Running a firm involves wearing many hats and juggling with many different roles at the same time, from working alongside the team on clients’ files to generating and developing new business, to overseeing and getting involved in the admin, marketing and HR flows of the firm, which multiply significantly as the firm grows and expands.

There were hard times, but we never lost positive energy and enthusiasm. We start each day and new project as if it’s the first, and go every step of the way being convinced this is the best project we set out to do in our lives.

What challenges did you face as women establishing your own firm?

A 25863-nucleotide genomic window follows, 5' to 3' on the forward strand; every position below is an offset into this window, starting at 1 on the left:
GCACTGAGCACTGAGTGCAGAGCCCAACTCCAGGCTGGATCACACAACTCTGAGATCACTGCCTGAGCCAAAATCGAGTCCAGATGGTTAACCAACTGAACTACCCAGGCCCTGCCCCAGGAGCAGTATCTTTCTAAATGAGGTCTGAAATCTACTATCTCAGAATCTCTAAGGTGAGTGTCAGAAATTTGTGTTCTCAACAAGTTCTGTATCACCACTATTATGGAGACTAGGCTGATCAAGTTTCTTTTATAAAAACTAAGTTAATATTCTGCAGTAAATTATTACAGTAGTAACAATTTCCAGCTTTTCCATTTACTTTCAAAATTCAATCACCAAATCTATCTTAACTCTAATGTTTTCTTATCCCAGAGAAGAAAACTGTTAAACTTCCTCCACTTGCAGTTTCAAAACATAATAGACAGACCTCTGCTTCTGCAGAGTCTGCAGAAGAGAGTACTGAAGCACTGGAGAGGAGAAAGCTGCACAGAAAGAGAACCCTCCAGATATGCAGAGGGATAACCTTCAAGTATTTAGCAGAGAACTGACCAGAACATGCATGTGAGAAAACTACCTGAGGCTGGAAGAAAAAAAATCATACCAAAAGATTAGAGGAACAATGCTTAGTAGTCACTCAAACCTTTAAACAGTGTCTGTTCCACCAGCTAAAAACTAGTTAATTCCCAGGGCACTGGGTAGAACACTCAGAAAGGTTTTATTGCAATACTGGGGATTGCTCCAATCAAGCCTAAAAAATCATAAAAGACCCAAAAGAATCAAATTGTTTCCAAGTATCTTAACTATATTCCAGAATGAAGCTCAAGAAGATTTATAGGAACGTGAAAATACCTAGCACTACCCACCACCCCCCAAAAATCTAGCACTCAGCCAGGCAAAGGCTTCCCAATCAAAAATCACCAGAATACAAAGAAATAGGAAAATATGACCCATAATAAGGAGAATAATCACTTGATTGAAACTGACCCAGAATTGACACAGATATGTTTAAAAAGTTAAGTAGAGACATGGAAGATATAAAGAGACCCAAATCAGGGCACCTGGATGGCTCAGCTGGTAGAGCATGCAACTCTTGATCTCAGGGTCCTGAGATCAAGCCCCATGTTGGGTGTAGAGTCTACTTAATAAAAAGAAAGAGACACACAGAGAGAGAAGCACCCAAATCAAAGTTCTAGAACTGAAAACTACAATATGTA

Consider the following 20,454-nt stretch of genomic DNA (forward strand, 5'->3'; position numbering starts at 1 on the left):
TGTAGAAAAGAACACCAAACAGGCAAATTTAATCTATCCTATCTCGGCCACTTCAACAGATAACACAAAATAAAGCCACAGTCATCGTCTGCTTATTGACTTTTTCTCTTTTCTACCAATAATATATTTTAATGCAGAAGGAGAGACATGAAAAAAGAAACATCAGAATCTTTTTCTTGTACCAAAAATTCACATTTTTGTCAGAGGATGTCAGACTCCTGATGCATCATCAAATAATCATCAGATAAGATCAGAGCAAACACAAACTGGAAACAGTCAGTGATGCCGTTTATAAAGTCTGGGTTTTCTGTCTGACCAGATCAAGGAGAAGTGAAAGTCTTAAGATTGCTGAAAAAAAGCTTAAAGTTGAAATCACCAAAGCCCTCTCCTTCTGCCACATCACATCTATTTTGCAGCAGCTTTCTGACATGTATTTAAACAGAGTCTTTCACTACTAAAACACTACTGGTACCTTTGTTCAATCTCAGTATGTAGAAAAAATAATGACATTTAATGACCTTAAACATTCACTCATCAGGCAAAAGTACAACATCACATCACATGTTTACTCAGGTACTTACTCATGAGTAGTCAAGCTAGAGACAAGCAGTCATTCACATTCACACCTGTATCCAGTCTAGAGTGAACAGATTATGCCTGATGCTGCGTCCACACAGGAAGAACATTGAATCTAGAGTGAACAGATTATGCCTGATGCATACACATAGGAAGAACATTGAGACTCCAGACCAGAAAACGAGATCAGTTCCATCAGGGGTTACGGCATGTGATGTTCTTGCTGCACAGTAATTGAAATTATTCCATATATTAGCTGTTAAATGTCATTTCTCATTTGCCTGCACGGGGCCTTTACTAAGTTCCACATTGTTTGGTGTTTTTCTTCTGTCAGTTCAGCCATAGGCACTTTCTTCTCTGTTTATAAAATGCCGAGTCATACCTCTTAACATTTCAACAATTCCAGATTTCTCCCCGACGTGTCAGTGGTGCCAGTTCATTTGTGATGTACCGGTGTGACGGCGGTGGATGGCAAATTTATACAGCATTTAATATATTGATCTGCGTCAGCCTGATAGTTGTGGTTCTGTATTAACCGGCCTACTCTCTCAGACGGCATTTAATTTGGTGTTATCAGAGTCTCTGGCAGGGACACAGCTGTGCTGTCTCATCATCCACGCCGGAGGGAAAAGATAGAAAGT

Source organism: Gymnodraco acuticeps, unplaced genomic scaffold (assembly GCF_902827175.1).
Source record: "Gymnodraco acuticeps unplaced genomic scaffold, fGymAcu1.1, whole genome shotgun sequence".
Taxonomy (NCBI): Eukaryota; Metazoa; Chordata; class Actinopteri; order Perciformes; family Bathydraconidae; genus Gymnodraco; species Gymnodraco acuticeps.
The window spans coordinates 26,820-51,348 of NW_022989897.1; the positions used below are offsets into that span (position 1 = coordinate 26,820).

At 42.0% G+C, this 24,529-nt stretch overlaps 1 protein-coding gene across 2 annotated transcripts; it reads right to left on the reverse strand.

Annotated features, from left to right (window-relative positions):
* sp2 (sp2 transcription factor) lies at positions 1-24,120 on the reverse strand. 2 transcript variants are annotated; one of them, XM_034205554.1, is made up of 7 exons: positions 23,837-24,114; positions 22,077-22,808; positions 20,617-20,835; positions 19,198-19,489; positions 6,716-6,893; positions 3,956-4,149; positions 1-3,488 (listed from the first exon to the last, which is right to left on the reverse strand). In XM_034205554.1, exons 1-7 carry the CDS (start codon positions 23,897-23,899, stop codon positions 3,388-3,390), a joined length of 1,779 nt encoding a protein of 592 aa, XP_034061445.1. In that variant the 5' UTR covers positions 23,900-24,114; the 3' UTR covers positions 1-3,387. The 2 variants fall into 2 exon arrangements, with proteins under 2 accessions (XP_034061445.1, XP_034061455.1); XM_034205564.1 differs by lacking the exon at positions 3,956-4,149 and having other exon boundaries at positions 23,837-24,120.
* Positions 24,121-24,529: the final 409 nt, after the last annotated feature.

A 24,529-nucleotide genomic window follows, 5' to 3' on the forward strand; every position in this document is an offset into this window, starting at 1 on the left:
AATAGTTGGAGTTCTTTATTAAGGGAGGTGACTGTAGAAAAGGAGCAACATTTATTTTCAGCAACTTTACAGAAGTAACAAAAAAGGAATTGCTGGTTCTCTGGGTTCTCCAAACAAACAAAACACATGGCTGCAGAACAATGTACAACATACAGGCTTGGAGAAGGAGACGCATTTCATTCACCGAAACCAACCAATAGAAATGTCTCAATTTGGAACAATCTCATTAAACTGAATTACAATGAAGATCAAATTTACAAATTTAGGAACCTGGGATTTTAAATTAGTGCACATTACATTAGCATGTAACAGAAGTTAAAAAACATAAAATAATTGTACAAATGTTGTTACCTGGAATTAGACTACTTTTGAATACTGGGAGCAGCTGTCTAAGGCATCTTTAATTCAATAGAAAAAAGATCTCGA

Fortunately, we didn’t face any specific challenges other than the usual ones start-ups and entrepreneurs generally face in any market. Being women in the profession did not prevent us at all from implementing our project nor has it hindered in any way our ability to get ahead in business.

Suciu Popa is drawing on the strong reputation built during 20 years of acting in the legal market, on its extraordinary team of professionals with whom we have constantly served a wide base of international and domestic corporate clients.

Complementing this incredible team and track record, we managed to place the firm in a top position in less than three years, and this has been confirmed by all major international legal publications, as well as by the international and domestic business community.

How have attitudes to diversity changed over the past 20 years? What still needs to happen to make the legal industry more inclusive?